Colleen Simonds Makes a Couples’ Bold Design Dreams Come True

Pittsburgh-based designer Colleen Simonds balances confident, modern gestures and classic architecture in a charming home in Salem, Massachusetts.

For Julia Lippman, moving into a new house with her husband, Mathew Eapen, and their two children, was a sort of homecoming. She had grown up on Chestnut Street, and her parents still lived nearby in her childhood home. The area is renowned for its large, early 19th-century Federal-style homes, and is the kind of neighborhood where everyone pretty much knows everyone. 

An interior of a living room with pink couches, colorful ceilings, and a paper lamp in the center of the ceiling.

Forming Bold Style Choices

The couple reached out to interior designer Colleen Simonds after seeing her work on Instagram, in the Spring of 2020, right at the beginning of the pandemic. The two originally tasked her with a single space, the living room, but she eventually worked on most of their home. 

An entryway to a house with a green door, staircase to the right and a blue carpet leading down the entryway.

“They were up for bold ideas,” says Simonds. “They wanted bright color and really wanted the house to have some fresh energy. Nothing moody or dark.” Nearly all the rooms had originally been painted a sleepy pale yellow. Her first thought for the living area was to wallpaper the ceiling, and they gave her the green light. “I love the intensity of that color and pattern. I wouldn’t do it on all four walls—that would have been too much.” The evocative paper is Night of the Skylarks by Birger Kaipiainen. The result is that it draws attention to the height of the ceilings and to the beautiful molding.  

The large Oly Studio sofa was originally owned by Simonds. “I recovered it in Pindler lavender fabric and it was perfect for the space.” She also reupholstered the cushions on the vintage chairs in Pierre Frey fabric, giving them a contemporary twist. “This house doesn’t want to be a period piece.” 

 Two photos side by side of a dining room interior/ On the left is a wood table with blue chairs and a blue fireplace. On the right is a blue cabinet filled with glasses against a green backwash.

Making Use of Patterns and Colors

Wallpaper was also used around the fireplace in the adjoining dining room. “It’s a nice size house and there are tall ceilings. That’s a lot of wall to fill. Wallpaper is the easiest way to get a big punch for a lowish lift.” She didn’t want to compete with the living room because you can see both rooms simultaneously. The paper was intense, but “when you walk in the front door and take in those two spaces together, it feels like one thought instead of two competing ideas.” 

A child in a purple shirt draws on a table in his bedroom with patterned walls and blue trim around the windows and on the door.

Simonds painted most of the walls white, Benjamin Moore Chantilly Lace, to create a foundation for the bolder touches. She also updated the outdated lighting throughout, replacing many of the fixtures with streamlined, modern examples, some from Urban Electric. 

Two photos side by side. On the left is a little boy at a white and black sink with a mirror above it. To the right is a photo os a white sink with a blue pattern wallpaper behind it.

Because the kitchen is a narrow galley, the dining room is used for everything from breakfast with the kids to a more formal dinners. The RH table serves all these purposes. The chairs were a vintage find, in a sort of drab brown, so Simonds had them lacquered at The Paint Shop in a really vibrant blue. They’re easy to clean, practically indestructible, and have no cushions to get dirty. She painted the trim throughout a really dark navy, Benjamin Moore Deep Royal, again to bring unity to the spaces.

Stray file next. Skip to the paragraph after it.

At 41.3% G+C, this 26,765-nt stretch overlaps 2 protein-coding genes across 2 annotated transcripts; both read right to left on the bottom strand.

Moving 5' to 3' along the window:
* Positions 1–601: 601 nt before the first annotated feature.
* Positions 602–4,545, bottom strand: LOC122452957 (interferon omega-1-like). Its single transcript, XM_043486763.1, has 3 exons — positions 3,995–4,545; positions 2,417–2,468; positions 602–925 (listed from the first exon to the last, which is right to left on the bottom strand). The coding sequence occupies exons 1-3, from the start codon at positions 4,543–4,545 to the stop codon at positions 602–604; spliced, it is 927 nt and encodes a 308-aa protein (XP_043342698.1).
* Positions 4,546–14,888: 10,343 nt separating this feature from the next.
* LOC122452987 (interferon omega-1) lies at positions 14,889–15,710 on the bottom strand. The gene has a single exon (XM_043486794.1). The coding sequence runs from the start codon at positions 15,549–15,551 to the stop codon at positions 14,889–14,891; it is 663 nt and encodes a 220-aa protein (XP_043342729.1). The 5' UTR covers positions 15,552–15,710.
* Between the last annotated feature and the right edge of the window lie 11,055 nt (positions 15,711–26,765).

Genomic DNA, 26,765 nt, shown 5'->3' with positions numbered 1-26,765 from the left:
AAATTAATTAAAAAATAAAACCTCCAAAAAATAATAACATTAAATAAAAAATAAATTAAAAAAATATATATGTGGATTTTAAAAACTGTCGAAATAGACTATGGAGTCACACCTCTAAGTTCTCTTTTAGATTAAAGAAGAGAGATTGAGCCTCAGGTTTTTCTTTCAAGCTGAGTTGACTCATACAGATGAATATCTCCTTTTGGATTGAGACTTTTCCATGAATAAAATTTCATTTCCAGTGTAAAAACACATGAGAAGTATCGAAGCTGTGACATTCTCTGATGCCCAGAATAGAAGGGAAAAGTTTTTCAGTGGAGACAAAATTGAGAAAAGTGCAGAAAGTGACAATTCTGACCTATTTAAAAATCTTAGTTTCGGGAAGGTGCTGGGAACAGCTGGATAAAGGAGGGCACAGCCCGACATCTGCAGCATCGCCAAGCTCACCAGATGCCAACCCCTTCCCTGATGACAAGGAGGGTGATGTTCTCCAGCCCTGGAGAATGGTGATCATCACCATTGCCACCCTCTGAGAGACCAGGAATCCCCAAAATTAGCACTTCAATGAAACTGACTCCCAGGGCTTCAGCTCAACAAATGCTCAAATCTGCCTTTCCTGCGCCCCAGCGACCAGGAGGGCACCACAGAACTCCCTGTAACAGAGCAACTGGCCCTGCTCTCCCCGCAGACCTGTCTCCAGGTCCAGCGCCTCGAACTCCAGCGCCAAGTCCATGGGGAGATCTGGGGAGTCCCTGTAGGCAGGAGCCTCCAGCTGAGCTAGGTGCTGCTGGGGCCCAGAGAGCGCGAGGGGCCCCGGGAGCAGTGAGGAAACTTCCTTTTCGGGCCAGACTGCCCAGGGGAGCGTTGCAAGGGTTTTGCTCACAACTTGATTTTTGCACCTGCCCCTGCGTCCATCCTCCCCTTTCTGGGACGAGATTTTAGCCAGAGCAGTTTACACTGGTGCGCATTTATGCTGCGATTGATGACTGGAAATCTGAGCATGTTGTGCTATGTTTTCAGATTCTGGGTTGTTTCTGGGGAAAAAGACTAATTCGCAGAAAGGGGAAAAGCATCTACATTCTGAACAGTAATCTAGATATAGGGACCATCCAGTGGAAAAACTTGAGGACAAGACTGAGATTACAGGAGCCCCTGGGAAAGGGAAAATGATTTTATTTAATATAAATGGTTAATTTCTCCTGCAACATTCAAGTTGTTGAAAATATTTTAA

A long shot of a kitchen interior with mint cabinets in the background as a dog lays down the center of the aisle.

The More Unique the Better

For the butler’s pantry adjoining the kitchen, she suggested a cabinet color she thought the owners might not go for, the aptly name Arsenic from Farrow & Ball. “Most people would have run screaming—but they loved it.” The soapstone countertop was chosen to match those in the kitchen, and it with the intense cabinetry color is a pairing Simonds particularly likes.  

A side by side of a bedroom on the left featuring a bed with white sheets and a green pillow. Then a laundry sink and basket on the right in front of a blue pattern wallpaper that Colleen Simond picked out. The powder room was also papered in a not-delicate pattern from Wayne Pate through Studio Four, an outside-the-box choice for a tiny space. It had to work with everything on the first floor, with the other patterns and colors. “They didn’t need to match—in fact, they shouldn’t! But they needed to have the same intensity. You have to feel like you’re in the same house.”  

The exterior of a dark blue house designed by Colleen Simond with white trim and a white picket fence.

Outside, in the backyard, the freestanding cottage became offices for the couple, who are both lawyers now working remotely. Julia’s office is on the ground floor, and got a built-in desk and shelving, plus some cabinets and a throw rug to give it softness. Matt’s office is upstairs, with a barrel-vaulted ceiling, which Simonds covered in a nature-inspired paper, Fig Leaf by Peter Dunham. “It evokes such a happy feeling for me.” There are trees outside the window so it kind of feels like you’re connected to the outside. “And I imagine there probably aren’t that many other lawyers who have a super cool office with a wallpapered ceiling.” 

The upper floor of a home with wooden floors and a green pattern wallpaper ceiling with desks and chairs throughout the area.

 Story by Stephen Treffinger / Photography by Emily Gilbert

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